shore power cord repair

2021.09.01. North Saanich, BC, Canada.

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On a rainy summer day, we pulled into Silva bay on Gabriola Island and found a place at a dock to wait out a spell of bad weather. The power receptacle appeared fine, but once we were ready to leave we found the male connection of our shore power cord had melted. Two out of three prongs were stuck in the receptacle. We've never had issues with our cord before, and for now we assume that the marina shore connection was faulty. Either way, we had to repair the power cord.

We always prefer to repair than to replace, so when we returned to a place with a marine store, we got ourselves replacements connections, both male and female, to replace the two damaged ends.

We thought we'd document the process of fixing a shower power cord. Although, this is only specific to Marinco marine fittings.

In all, we got:

We re-used both the old wire, as well as the old sealing ring (we have one at both ends).

The cord itself was fine, the wires were nice and red with no corrosion present. We cut the old heads off with a pair of shears.

We passed the weather proof covers first, one on each end, adding a bit of dish soap to help them along the wire. Then we unscrewed the top 3 screws on the head of each connector, separating the white part from the yellow part. Like the weatherproof cover, we slid the yellow part over the wire first. The yellow half has 2 screws at its base, used to secure the housing to the wire later.

We then striped roughly 1 1/2" of the yellow outer sleeve of the power cord wire to reveal 3 smaller wires tucked inside: a black, white and green (ground). The wire also had some packing, which we cut down.

We stripped 1/4" of the ends of the 3 wires, and inserted them in their corresponding slots.

21.11.05.**Update. Ideally, we'd have to crimp on an electric ferrule and secure it with a pair of self-adjusting crimping pliers (like the Knipex model). This would ensure a better contact. For now, we did it without because we didn't have access to such a tool, but we plan to re-open it again to do it the right way. See this video(YouTube, German) to see how to properly crimp end sleeves (ferrules) on stranded wire. A problem with screw tightened over wire is that some strands may be "squeezed out" which creates more resistance, which can in turn cause a fire. We'd like to thank Merlin Büge who read this post and who brought this to our attention. **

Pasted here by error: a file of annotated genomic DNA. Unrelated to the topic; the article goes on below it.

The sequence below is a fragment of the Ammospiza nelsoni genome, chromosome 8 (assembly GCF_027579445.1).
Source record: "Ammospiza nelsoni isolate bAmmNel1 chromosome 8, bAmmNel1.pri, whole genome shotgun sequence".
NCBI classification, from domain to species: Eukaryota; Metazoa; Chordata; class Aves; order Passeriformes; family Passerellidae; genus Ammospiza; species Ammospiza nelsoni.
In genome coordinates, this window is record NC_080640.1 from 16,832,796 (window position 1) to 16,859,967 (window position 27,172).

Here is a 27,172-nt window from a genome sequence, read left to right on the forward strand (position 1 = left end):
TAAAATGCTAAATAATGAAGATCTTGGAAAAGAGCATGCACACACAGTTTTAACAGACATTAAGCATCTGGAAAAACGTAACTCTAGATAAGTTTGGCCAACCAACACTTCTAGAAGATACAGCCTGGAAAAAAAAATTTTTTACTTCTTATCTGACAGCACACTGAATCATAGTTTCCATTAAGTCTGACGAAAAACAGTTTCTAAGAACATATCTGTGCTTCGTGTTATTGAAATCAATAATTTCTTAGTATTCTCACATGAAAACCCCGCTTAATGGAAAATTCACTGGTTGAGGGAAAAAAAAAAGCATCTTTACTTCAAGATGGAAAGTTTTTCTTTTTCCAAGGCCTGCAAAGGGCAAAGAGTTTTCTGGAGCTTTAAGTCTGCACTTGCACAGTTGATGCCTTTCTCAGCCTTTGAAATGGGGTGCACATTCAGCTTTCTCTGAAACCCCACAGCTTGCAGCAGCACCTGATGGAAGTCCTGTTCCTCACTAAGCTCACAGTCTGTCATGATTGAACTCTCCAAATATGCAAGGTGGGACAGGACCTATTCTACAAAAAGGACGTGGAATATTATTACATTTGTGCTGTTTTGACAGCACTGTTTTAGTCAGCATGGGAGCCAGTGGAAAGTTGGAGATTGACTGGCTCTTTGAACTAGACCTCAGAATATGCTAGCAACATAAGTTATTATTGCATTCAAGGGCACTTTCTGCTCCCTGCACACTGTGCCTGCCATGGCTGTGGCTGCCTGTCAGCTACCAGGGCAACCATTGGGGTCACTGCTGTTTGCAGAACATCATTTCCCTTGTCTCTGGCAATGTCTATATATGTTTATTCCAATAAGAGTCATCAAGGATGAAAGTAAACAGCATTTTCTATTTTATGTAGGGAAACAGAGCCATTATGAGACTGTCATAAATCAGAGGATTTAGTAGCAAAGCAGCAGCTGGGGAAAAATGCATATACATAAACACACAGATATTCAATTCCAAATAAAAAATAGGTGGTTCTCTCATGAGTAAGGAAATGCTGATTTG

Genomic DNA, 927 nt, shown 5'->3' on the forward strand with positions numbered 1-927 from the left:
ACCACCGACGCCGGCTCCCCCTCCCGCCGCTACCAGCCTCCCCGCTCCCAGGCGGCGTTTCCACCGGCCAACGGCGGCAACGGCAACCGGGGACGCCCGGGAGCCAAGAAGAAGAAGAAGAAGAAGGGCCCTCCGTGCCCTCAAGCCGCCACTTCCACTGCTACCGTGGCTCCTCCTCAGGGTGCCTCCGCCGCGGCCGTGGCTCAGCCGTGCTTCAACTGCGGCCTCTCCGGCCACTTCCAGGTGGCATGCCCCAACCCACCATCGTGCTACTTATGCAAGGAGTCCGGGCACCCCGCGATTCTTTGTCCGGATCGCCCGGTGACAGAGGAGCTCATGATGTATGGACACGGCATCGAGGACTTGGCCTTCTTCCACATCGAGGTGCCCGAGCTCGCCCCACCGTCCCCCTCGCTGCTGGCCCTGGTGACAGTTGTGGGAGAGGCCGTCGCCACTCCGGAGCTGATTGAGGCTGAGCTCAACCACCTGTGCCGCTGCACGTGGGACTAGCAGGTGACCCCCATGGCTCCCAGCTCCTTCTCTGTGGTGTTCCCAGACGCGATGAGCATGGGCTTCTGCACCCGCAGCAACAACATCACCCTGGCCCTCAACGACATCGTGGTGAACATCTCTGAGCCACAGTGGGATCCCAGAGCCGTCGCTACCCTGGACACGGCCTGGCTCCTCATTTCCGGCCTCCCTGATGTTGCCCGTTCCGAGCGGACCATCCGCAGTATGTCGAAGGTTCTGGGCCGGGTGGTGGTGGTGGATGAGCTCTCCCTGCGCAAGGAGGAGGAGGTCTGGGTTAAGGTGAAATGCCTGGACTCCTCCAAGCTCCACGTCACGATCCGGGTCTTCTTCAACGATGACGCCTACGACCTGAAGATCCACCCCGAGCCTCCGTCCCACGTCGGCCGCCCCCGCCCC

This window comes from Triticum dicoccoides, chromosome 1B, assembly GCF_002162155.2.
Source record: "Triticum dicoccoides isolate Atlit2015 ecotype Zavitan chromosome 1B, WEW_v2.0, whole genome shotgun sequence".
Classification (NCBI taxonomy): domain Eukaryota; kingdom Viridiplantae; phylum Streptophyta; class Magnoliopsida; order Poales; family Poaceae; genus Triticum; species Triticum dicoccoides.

Each slot has a screw matching the color of the wire. Then, we tightened each colored screw to secure each wire.

We slid the bottom part of the connector housing toward the top half, lining up the slots, and then added the 3 screws back in to secure the two halves together. Then, we alternated screwing the two screws on the bottom of the yellow part of the housing to secure the wire housing to the wire.

Then, we slid the weatherproof cover overtop with the lock ring in place, and voila! Our power cord was as good as new.

If purchasing a weatherproof cover, be sure to get the one matching the product code of the male or female connector (305CRCN). The two are almost identical, but the one for the male connector (305CRPN) comes with a sealing ring, and is a bit longer.